Is FRICTION a healthy thing for a team?
The idea of a team that has 100% harmony, people agreeing with each other 100% of the time, zero discussions and no misunderstanding is as unrealistic as the picture you can see below (nothing against unicorns :P).
It is more way more realistic to assume that there will be always some level of friction in a team and this is actually not a bad thing…. as long as it is under control. This is why being able to “read the room” and sense the level of friction in a team is a really important skill. No matter if this comes naturally to you or if you need to practice in order to do it, you should be always doing that. When you read the room, you will be aware of how people collaborate, what triggers them, how they react in discussions, what annoys some individuals, how much the team cares, if some are capable to disagree but commit, who is always willing to create a big fuzz out of something, etc, etc... 1:1’s are also going to be a great opportunity for you to understand other individual’s perspectives that will complement yours. One of the benefits of reading the room is to enable you to SENSE friction levels. As a good leader, you should always have a good sense for the friction level in the team, and when you don’t, that means you need to actively work on sensing that.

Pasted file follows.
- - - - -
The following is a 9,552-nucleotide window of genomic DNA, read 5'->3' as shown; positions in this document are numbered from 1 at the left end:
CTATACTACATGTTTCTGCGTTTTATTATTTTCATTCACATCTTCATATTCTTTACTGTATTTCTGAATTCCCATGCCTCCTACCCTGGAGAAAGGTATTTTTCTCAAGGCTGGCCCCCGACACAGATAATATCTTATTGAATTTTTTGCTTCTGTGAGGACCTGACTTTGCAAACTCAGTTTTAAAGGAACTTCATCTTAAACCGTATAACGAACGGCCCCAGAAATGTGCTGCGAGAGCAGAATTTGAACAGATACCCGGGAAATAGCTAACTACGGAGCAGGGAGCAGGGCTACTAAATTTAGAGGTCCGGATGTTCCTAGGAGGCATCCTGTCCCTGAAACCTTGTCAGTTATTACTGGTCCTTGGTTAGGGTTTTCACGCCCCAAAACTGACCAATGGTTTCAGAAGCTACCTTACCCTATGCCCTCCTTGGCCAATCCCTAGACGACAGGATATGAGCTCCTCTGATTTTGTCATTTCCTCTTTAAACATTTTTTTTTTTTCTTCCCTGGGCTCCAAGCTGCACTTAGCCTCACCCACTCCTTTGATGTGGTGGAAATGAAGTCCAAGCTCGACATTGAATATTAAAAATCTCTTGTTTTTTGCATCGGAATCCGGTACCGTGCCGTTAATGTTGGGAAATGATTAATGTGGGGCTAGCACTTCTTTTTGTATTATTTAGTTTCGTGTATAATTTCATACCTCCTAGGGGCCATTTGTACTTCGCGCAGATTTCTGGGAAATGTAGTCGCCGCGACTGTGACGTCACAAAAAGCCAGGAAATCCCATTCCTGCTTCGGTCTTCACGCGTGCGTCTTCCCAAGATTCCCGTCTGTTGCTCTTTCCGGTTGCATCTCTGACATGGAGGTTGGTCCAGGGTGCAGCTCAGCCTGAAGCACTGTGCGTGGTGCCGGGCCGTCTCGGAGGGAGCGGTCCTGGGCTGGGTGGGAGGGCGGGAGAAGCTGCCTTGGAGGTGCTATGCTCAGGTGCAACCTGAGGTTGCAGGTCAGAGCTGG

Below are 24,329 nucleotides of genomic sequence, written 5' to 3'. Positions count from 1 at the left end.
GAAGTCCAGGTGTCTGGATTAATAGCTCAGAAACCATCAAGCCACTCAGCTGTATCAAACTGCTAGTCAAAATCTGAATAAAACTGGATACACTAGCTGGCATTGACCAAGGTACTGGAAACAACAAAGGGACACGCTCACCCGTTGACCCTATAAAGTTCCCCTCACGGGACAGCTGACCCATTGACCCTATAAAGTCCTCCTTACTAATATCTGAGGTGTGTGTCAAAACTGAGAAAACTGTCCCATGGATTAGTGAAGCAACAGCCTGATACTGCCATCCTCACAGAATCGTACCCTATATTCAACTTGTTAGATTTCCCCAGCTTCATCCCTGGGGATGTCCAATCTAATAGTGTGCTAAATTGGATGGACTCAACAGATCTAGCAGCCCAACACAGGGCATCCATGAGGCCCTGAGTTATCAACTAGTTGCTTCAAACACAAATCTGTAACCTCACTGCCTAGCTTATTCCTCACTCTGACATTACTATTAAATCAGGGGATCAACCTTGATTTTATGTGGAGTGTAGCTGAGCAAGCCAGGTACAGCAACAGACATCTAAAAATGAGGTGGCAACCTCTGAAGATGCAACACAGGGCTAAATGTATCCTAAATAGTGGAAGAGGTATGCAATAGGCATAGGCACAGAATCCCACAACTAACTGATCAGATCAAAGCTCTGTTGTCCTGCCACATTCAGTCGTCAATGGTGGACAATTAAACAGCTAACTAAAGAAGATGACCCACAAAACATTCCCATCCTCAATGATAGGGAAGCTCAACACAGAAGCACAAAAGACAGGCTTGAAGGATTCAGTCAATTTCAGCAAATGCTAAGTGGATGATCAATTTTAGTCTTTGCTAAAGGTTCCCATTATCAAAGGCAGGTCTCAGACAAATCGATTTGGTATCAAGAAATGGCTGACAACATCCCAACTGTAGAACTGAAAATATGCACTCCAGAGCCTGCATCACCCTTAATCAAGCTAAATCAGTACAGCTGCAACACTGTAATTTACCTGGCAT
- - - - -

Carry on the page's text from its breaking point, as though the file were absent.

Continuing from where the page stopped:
Ok, so what to do after you read the room and get a good feeling for the friction level? First thing is, if you sense high levels of friction, that you need to act and help your team. Your team probably needs you, and requires support from your side. You should ideally not let it come to this point where you need to intervene. But it happens…
However, if you sense a low level of friction, my advice would be: DO NOT ACT! Sometimes it is really hard for leaders to see problems/issues and don’t rush into resolving it. The team needs that friction so they can resolve it on their own, without your intervention. This will make them grow together, as individuals and as a team. Nothing compares to the feeling you get when a conflict/issue gets solved. A controlled level of friction is a healthy thing for the team. Keep it controlled!